The film is made up entirely of archive footage and Blatt and Bild found many of the documents, old images and film footage from the pre-war era. We scoured the German Federal Archives, the Political Archives of the German Foreign Office and searched through the records held at numerous image agencies, including Ullstein, Getty, SZ-Photo, Archiv für Kunst und Geschichte (AKG) and Bildagentur bpk.

Most of the photographs, film footage and documents we found were colourised and brought to life with contemporary technologies.

The documentary was broadcast across France on 9th May 2022 and is available on replay here until 6 September 2022.


The Nazis et l'Argent
The Nazis and the money
A film by Gil Rabier
In June 1940 Hitler's tank troops launched surprise attacks on Holland, Belgium and France, with the sole purpose of taking control of Europe.

Germany had no financial resources, few raw materials, no oil and no foreign currency, so how did the Nazis succeed in their mission, without money and supported by a weak economy, to sustain the catastrophic effects of the Second World War?

The film uses contemporary 3D animation and a combination of rarely seen archival material. It illustrates how the Nazis succeeded in anchoring their racist and violent beliefs, into all areas of the German economy, from national industries and agriculture, to small business owners and sole traders. The film shows how the Nazis created an economic model based on robbery and mass murder and convinced the German nation that they were morally justified to rule Europe.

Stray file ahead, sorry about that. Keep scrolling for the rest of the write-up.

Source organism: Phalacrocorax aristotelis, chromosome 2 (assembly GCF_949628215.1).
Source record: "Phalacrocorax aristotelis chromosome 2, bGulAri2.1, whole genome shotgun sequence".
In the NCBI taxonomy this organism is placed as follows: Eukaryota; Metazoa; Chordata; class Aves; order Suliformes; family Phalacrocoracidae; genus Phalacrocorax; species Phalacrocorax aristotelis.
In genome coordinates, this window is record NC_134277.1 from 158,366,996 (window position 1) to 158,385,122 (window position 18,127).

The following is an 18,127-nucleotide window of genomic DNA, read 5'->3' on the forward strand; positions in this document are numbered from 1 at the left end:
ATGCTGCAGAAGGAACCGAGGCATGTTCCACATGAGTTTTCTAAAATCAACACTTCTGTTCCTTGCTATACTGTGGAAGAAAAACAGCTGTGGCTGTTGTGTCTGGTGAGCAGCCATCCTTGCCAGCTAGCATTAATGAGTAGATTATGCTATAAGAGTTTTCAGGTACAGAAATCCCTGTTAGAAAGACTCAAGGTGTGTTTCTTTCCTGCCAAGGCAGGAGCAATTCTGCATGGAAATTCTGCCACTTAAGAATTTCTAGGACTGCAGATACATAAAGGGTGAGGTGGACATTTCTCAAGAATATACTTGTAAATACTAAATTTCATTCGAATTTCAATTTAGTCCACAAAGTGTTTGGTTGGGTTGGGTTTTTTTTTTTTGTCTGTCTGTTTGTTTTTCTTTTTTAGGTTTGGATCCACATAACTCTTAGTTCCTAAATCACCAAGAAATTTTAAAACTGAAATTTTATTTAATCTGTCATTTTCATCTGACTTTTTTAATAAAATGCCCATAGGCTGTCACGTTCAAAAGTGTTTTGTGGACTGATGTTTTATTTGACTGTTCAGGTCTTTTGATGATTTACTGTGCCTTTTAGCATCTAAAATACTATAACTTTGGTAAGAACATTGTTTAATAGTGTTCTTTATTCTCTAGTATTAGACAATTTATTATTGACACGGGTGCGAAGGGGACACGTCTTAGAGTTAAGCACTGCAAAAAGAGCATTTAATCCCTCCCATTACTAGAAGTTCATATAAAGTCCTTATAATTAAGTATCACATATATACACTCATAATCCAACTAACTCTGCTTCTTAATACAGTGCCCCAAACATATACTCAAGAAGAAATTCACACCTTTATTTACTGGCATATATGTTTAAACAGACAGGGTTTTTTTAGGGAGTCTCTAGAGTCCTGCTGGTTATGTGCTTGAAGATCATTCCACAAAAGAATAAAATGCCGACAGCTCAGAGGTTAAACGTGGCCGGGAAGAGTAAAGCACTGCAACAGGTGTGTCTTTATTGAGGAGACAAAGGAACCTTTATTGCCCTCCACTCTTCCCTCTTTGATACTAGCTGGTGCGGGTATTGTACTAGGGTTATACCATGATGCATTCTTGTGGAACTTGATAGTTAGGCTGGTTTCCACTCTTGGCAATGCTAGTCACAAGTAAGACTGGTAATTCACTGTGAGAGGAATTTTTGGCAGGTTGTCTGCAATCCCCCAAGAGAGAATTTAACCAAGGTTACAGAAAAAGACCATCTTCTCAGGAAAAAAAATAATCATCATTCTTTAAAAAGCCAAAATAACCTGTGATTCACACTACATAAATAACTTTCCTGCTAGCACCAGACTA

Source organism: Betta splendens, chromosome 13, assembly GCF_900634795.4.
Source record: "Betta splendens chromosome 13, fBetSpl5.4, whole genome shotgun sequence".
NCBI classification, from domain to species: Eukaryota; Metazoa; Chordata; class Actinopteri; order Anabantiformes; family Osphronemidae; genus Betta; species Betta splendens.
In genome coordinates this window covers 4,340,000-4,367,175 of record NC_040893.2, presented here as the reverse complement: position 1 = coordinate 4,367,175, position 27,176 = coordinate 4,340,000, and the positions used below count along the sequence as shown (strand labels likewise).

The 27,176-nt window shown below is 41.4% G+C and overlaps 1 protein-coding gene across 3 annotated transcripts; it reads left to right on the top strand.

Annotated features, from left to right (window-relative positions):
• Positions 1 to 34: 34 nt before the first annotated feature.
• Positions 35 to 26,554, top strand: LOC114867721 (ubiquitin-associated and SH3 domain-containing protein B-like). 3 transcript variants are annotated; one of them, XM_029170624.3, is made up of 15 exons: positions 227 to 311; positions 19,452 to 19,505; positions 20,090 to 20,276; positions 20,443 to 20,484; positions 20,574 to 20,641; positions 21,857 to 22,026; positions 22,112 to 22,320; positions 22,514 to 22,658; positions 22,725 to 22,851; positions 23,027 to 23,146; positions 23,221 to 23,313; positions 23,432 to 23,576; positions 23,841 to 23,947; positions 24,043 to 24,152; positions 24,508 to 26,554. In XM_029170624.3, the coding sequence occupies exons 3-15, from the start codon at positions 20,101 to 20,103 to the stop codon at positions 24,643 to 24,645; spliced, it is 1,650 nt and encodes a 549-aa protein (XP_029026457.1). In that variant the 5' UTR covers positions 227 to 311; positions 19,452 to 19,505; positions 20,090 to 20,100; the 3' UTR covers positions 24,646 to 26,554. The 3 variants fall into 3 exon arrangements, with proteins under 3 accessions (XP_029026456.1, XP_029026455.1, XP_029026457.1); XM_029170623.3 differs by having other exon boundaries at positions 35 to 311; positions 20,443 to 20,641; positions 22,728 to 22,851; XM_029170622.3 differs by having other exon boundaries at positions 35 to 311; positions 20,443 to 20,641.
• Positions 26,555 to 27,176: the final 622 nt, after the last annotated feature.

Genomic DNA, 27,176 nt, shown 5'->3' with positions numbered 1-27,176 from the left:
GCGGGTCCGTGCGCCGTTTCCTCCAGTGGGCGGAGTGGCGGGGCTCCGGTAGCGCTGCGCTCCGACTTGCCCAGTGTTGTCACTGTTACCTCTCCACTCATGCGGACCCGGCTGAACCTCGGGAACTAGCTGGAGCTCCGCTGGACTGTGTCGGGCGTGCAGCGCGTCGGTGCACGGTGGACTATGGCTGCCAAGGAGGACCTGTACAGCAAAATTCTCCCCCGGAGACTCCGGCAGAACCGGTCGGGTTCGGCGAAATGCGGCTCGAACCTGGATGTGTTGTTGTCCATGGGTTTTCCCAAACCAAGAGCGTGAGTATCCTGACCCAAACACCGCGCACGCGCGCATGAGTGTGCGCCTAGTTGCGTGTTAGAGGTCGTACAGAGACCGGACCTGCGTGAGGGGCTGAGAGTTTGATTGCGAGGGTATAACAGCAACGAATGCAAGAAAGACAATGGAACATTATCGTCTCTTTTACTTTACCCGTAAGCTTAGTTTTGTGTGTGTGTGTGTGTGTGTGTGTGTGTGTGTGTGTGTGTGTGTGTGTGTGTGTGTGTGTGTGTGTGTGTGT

For the animations, Blatt & Bild went to the Federal Archives.  There we uncovered the original technical drawings of the German ‘Tiger’ tanks, as well as documents from various Ministries of the Reich, including the aviation, agriculture and finance departments.

We also found several original German newspapers, in which the headlines screamed of ‘’huge economic successes in Europe’’ to the German nation. The successes they spoke about involved the mass exploitation of Soviet prisoners of war and the forced labourer of thousands of people across Europe. All are described with a shockingly cold administrative language.
Our work for academics
Richard Travers, Macquarie University Sydney
German and Australian combat units in the Battle of Crete - Adversaries or brothers in arms?
   
The purpose of this PhD thesis is to examine the social structure of the Luftwaffe's Paratrooper Regiment 2, and other military units, involved in the fighting at Rethymnon, on Crete in May 1941.

It is a study of the German and Australian soldiers who were engaged in the battle. It is a study of the men who fought, not a study of the battle itself and the subjects are ordinary, unrecognised soldiers, not the generals.

The ultimate question is: were the men who fought at Rethymnon so different from one another, or were they quite similar?  

Blatt & Bild conducted extensive research on reams of military service record books and dog-tag registers in the German Federal Archives, in Berlin. We were able to locate the required Wehrstammbücher by analysing the many different databases held at the Federal Archives.
“Thanks, Corinna.  I greatly appreciate the work you are doing”.
Richard Travers

British Library, Public Domain